Another example of a “tweak” would be keeping Brandon Crawford as the primary shortstop for 2023 but maybe with more days off and a deeper bench of backup shortstops (so they don’t need to rent some AAA guy from another team for a week or two). A bigger revision, but one that seems unlikely, would be moving Crawford to another position (e.g., platoon with Longoria/Davis/Flores at 3B) to accommodate a flashy free-agent shortstop they might sign. Zaidi was asked several pointed questions about Crawford in particular, and I thought he handled them well. He gave Crawford the respect he deserves while saying, more than once, “everything has to be on the table.” I read that as “if we can’t lure Aaron Judge here, or even if we can, we’re going to go hard after one of the big-name shortstops on the market” (Trea Turner, Carlos Correa, Xander Bogaerts, Dansby Swanson)–and if they sign a free agent shortstop who isn’t interested in playing another position for a year, Crawford will have to deal with either playing off the bench or even at a new position.


Turning the Page

I’ll start with the easiest one, Tommy La Stella. During the final homestand, it was noticed that his locker was cleaned out, and we learned that he’d been given permission to go home early. It also slipped out that he’d had not just one, but both Achilles tendons operated on last fall, which explains a lot about why he couldn’t stay on the field and could hardly move on the rare occasions he was there. Despite Gabe Kapler’s diplomatic remarks about La Stella being back next season, no one seems to believe him (including, I’m guessing, La Stella himself). Backloaded contract notwithstanding, it seems like a pretty good bet that the Giants will eat the $11.5 million remaining on La Stella’s contract and release him. They’ll try to trade him, but I mean–who would want him at that price? They could, of course, wait until spring training to see how he looks and if he’s a fit for the roster, but they have a lot of 40-man roster decisions to make in the next couple of months, and the smart money says La Stella will be gone before Americans are carving their Thanksgiving turkeys. (And no, that was not a backhanded attempt to call La Stella “a turkey” because that would be mean.)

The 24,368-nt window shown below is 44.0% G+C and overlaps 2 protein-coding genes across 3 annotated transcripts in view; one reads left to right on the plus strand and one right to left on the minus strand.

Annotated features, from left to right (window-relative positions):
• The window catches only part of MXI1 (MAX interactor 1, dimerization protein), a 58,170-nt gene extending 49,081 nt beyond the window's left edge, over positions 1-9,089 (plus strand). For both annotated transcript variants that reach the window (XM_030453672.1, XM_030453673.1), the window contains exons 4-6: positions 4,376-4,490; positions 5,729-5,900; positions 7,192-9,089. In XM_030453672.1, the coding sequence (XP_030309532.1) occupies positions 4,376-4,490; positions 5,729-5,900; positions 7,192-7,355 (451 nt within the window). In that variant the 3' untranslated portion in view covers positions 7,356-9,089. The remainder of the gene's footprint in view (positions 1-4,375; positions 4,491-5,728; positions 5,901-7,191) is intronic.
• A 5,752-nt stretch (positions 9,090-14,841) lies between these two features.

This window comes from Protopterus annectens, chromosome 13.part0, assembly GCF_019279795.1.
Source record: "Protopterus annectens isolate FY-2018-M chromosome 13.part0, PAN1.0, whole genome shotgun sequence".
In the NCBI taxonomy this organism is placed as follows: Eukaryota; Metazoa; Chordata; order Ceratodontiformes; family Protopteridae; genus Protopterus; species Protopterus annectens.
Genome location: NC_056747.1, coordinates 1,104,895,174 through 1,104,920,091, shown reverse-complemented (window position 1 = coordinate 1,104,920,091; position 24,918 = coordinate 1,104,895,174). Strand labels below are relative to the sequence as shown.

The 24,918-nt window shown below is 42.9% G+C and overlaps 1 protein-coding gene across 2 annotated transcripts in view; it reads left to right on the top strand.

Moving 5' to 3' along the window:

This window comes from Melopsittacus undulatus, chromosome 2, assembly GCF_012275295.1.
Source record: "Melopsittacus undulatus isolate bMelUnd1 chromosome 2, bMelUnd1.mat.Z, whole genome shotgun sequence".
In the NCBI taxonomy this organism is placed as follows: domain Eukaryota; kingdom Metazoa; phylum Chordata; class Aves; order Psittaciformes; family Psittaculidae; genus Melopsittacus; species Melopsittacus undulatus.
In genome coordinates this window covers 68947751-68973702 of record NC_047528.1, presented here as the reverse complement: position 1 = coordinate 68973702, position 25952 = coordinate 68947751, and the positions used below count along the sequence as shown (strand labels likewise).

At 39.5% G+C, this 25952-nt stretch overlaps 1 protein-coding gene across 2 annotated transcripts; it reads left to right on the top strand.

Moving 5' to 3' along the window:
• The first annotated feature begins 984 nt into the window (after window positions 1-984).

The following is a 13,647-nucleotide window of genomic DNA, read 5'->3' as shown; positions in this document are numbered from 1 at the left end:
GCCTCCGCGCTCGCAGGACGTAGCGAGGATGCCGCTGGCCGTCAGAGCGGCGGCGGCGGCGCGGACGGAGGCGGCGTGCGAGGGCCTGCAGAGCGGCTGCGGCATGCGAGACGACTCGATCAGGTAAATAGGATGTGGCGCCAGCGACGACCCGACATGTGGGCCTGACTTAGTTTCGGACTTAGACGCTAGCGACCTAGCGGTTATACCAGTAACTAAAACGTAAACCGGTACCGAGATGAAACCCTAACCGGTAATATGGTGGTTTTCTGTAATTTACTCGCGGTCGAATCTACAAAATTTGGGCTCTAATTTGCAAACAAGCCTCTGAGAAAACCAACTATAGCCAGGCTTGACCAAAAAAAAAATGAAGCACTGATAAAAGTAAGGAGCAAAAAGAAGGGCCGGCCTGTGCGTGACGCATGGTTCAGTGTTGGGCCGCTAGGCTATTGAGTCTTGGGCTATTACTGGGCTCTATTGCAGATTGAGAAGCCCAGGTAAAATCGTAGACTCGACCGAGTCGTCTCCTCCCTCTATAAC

Brandon Belt is a tougher one, but I believe the Giants will turn the page on him, too. Zaidi, when asked about him yesterday, didn’t completely close the door on the idea of bringing Belt back if he wants to return and is feeling good, but I took that to mean either Zaidi was being respectful of a guy who will be on the Wall of Fame and/or that they’d offer him a very minimal deal that Belt may not feel is worth another year away from his young family.

Zaidi said a few weeks ago that he was interested in re-signing Joc Pederson and that they’d already reached out to Joc’s agents. But I’ve seen no evidence that the feeling is mutual. Pederson has made some pretty candid remarks about what a disappointment the season has been for him (first year of his career that there will be no Joc-Tober). I suppose it’s possible that if the Giants offer him the most money, he’d come back, but Joc had a good enough season (144 OPS+, 23 home runs) that he should have more than one option to go elsewhere.

The Giants may not want to turn the page on Carlos Rodón, but it’s not going to be entirely up to them. Zaidi said yesterday that they expect Rodón to opt out of the second year of his deal (and presumably also decline the qualifying offer they are sure to extend to him) and become a free agent. Zaidi did say that there was “mutual interest” in Rodón returning, which is saying something for Zaidi, who has never signed a starting pitcher to the kind of long-term, big-money deal that Rodón wants and will certainly get as a free agent.

I also expect the Giants to turn the page on several relief pitchers. Zack Littell, who finished the season in AAA after angrily showing up Kapler on the mound, is eligible for arbitration, and an obvious non-tender candidate after a mediocre-to-bad season. Jarlin Garcia was dreadful in the second half of the season, and Kapler made some pointed comments in post-game interviews about Garcia’s lack of ability to come into a game and throw strikes. The Giants’ bad bullpen was a big reason why they fell out of playoff contention in the second half, and I expect some changes, so I see Garcia as a non-tender candidate as well.

Finally, and I’m less sure about this one, but they could turn the page on LaMonte Wade Jr., who looked like a one-hit wonder this year. While it would be sad and a bit surprising to non-tender a Willie Mac Award winner, it’s been done before (Kevin Pillar in 2019), and Zaidi also DFA’d Hunter Pence and let WMA winners Will Smith and Madison Bumgarner walk as free agents after 2019. If they don’t think Wade will bounce back, they won’t be sentimental about writing him out of the plot. My biggest clue on this one was the fact that infielders like Thairo Estrada and Jason Vosler were playing LF in the final week even though Wade was on the roster and healthy.


Returning for the Sequel